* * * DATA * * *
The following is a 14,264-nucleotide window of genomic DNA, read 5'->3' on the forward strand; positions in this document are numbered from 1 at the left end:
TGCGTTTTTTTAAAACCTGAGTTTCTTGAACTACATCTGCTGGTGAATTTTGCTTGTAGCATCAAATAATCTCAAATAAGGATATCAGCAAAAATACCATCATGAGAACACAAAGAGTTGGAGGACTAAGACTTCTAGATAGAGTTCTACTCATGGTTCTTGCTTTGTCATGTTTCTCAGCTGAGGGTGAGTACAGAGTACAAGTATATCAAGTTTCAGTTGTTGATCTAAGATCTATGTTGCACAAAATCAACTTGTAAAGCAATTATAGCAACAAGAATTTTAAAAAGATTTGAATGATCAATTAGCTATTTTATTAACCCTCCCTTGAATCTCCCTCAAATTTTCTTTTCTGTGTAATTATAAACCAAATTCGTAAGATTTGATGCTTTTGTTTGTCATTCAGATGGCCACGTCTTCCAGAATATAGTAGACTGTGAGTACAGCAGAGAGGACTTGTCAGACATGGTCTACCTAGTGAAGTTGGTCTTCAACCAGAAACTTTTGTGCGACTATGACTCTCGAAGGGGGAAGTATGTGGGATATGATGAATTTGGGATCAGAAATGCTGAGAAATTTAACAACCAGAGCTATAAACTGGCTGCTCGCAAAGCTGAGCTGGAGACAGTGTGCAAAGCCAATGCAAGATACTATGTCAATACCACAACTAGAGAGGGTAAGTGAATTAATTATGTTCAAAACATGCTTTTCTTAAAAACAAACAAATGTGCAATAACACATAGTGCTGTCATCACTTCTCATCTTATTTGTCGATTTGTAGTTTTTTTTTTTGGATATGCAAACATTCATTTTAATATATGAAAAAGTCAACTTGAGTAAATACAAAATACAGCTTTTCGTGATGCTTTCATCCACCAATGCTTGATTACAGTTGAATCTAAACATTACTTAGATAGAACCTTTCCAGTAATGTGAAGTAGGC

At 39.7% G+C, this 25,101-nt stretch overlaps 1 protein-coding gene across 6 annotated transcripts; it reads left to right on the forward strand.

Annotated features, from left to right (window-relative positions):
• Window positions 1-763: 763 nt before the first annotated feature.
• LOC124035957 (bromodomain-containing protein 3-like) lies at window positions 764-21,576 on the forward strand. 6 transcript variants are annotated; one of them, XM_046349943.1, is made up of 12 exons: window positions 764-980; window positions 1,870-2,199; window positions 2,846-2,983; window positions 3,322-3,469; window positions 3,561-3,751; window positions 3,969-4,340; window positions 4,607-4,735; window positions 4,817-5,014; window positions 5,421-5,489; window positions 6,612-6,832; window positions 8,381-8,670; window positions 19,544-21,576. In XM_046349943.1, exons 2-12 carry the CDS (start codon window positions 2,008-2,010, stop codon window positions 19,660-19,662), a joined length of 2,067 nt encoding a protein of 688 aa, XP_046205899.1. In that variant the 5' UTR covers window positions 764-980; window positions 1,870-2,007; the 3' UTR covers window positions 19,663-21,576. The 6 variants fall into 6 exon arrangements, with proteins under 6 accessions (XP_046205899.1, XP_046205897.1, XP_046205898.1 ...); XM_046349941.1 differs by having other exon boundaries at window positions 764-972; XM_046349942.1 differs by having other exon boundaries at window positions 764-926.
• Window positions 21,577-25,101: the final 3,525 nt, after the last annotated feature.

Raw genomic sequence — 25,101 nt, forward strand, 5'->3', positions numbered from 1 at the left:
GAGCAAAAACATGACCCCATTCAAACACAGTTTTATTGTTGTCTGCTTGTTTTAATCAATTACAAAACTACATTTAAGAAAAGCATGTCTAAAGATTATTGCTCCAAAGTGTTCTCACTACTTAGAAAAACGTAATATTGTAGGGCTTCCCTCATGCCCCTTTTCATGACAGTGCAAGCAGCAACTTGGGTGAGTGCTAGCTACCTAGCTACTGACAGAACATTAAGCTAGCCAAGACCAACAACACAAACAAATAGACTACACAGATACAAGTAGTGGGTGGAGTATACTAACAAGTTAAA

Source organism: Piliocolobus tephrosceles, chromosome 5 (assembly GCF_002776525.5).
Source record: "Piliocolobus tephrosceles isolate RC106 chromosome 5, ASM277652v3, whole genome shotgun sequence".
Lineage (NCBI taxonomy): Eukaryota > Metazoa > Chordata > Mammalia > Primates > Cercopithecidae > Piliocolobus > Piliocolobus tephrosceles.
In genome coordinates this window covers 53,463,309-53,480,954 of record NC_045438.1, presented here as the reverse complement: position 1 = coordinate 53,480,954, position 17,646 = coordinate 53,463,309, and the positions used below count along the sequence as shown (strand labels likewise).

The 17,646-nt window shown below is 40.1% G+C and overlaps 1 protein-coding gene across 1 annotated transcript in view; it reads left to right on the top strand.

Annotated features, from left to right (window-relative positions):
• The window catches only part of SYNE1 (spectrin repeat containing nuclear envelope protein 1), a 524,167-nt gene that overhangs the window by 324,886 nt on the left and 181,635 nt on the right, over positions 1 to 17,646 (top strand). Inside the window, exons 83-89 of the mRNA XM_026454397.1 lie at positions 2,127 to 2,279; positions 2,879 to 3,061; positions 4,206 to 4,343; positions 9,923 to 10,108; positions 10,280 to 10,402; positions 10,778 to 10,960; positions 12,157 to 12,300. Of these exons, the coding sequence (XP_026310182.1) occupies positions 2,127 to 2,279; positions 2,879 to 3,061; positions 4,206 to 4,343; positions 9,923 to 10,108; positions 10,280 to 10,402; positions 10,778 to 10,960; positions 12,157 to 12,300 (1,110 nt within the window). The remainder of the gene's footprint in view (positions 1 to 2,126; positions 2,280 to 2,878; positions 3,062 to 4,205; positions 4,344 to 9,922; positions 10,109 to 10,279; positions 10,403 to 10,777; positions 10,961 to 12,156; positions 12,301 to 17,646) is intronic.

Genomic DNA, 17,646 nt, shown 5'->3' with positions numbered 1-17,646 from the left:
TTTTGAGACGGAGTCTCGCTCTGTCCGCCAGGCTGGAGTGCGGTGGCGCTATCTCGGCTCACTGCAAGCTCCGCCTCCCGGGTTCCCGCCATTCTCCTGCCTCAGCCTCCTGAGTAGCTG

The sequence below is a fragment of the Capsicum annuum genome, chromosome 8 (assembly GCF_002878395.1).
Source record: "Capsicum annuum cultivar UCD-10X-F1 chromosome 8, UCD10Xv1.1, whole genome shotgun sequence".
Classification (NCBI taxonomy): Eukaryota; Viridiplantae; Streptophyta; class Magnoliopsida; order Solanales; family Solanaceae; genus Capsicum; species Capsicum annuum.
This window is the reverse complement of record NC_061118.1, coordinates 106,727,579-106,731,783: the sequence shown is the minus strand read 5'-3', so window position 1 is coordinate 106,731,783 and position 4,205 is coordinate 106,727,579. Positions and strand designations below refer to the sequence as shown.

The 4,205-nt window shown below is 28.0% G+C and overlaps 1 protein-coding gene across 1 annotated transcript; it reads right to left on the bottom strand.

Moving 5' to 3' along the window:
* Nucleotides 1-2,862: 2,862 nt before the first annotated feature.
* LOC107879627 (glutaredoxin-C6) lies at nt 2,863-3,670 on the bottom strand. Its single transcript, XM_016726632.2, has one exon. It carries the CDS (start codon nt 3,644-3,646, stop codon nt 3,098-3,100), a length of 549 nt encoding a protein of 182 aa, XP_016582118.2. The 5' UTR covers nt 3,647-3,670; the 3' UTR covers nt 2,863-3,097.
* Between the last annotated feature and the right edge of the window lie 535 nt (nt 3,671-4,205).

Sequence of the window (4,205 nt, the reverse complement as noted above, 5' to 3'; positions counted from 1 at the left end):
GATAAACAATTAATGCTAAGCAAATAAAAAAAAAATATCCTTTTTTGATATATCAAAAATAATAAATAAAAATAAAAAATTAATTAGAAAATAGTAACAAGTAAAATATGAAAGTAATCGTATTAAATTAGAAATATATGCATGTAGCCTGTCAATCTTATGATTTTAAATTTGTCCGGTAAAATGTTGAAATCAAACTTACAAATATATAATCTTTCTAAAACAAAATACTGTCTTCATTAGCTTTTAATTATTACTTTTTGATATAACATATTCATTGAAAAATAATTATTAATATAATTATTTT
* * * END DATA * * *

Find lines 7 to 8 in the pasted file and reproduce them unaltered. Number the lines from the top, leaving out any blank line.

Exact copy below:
• Window positions 21,577-25,101: the final 3,525 nt, after the last annotated feature.

Raw genomic sequence — 25,101 nt, forward strand, 5'->3', positions numbered from 1 at the left: